Had the young Karl Marx been adopted by the slapstick brothers of the same name, spending summers abroad with Noel Coward, he might have grown up to be English-Australian artist Richard Grayson. Theories of surplus value and dialectical materialism need panache and body language to overcome the leaden feet of history. Indeed in a pithy moment, reflecting on the freedom of the press, Karl pronounced that, “self-viewing is the first condition of wisdom” […]. Self-viewing runs through Grayson’s work as does the tragedy and farce of history, sifted through an unyielding play of language: events, coinages and figures of speech. Grayson is also something of a conjurer, but rather than hide the machinery, he reveals all. (Excerpt from: Ihor Holubizky, Waiting for Kerouac, in: Art/Text 66, 1999.)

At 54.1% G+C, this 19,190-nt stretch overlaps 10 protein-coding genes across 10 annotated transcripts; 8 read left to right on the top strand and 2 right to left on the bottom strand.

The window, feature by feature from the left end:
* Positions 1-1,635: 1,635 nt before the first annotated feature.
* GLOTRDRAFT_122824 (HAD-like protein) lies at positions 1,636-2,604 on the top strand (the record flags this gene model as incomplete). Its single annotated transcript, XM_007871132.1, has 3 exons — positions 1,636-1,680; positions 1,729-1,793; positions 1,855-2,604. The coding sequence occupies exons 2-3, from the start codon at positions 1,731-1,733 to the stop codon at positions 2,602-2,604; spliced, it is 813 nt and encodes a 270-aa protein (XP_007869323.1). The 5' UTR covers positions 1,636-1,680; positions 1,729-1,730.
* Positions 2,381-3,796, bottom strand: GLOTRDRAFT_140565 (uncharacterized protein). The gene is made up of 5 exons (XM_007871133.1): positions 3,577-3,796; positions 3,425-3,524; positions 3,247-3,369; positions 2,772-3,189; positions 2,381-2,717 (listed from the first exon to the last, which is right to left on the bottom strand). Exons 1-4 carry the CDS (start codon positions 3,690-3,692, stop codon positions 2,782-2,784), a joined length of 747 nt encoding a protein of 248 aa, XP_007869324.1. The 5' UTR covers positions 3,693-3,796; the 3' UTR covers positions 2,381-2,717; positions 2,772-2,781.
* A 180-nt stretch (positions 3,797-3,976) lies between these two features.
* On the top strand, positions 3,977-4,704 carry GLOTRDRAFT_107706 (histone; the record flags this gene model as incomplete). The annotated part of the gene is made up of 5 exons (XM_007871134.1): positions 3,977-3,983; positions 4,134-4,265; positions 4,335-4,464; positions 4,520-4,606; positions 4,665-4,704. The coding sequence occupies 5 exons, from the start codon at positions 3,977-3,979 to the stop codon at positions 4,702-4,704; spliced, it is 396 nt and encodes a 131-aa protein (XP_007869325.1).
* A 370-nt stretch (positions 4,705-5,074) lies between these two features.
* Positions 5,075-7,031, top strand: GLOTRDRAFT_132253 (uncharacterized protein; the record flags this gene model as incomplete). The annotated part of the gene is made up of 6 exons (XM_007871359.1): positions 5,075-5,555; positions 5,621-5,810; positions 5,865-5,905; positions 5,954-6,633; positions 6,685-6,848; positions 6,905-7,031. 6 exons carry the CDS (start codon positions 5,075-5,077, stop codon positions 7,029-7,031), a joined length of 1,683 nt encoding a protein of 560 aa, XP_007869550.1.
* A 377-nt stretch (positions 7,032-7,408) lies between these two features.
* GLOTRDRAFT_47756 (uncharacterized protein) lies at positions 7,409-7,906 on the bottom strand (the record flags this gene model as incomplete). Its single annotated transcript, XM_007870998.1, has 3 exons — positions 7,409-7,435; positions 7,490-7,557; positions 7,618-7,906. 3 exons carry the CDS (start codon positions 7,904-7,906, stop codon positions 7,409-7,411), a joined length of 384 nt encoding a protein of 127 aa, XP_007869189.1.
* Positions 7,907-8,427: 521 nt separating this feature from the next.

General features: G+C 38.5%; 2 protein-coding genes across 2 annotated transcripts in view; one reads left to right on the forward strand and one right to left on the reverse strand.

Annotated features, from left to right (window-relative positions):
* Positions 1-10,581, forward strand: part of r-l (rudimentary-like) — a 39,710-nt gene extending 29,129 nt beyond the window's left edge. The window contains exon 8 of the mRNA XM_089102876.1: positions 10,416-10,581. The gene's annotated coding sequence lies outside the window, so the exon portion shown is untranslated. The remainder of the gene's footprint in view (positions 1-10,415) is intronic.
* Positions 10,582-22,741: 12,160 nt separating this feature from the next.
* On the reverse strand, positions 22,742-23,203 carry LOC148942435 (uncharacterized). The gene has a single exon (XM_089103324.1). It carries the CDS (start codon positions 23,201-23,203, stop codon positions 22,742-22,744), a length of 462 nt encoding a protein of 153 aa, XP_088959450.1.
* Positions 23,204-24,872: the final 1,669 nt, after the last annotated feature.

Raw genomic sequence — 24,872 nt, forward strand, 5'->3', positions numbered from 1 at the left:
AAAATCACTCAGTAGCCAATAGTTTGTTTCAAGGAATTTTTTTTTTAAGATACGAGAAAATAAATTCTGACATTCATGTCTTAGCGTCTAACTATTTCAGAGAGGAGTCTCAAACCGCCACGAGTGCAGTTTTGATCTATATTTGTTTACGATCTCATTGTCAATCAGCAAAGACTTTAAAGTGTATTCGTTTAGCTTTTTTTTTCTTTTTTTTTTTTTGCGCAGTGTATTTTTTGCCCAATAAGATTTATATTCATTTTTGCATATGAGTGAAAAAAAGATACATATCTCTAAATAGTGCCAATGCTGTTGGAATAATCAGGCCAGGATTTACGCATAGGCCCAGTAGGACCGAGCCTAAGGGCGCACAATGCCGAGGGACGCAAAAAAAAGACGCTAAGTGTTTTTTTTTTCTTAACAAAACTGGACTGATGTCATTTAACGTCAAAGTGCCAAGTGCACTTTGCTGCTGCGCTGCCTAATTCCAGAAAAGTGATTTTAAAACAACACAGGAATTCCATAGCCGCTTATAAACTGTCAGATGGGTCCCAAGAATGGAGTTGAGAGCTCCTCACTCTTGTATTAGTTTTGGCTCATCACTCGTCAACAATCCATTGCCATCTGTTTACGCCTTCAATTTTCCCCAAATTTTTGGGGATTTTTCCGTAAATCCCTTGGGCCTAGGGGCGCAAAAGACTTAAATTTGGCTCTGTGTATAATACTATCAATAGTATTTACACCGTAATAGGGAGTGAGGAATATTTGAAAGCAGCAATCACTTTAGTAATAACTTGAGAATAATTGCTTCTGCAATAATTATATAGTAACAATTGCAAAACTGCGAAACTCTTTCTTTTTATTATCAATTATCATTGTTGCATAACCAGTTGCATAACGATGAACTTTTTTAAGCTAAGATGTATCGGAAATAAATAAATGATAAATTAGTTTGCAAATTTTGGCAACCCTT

Grayson’s work is concerned with the way we “know” things, and how different orders of understanding shift and slip. His practice centers on the generative possibilities of narrative and the ways that narratives and imaginative modellings locate the barriers between “fact” and “fiction” dependent upon circumstance, belief and position of power.
Richard Grayson also conceived and curated the 2002 Sydney Biennale, (The World May Be) Fantastic.
03.06. – 20.06.2004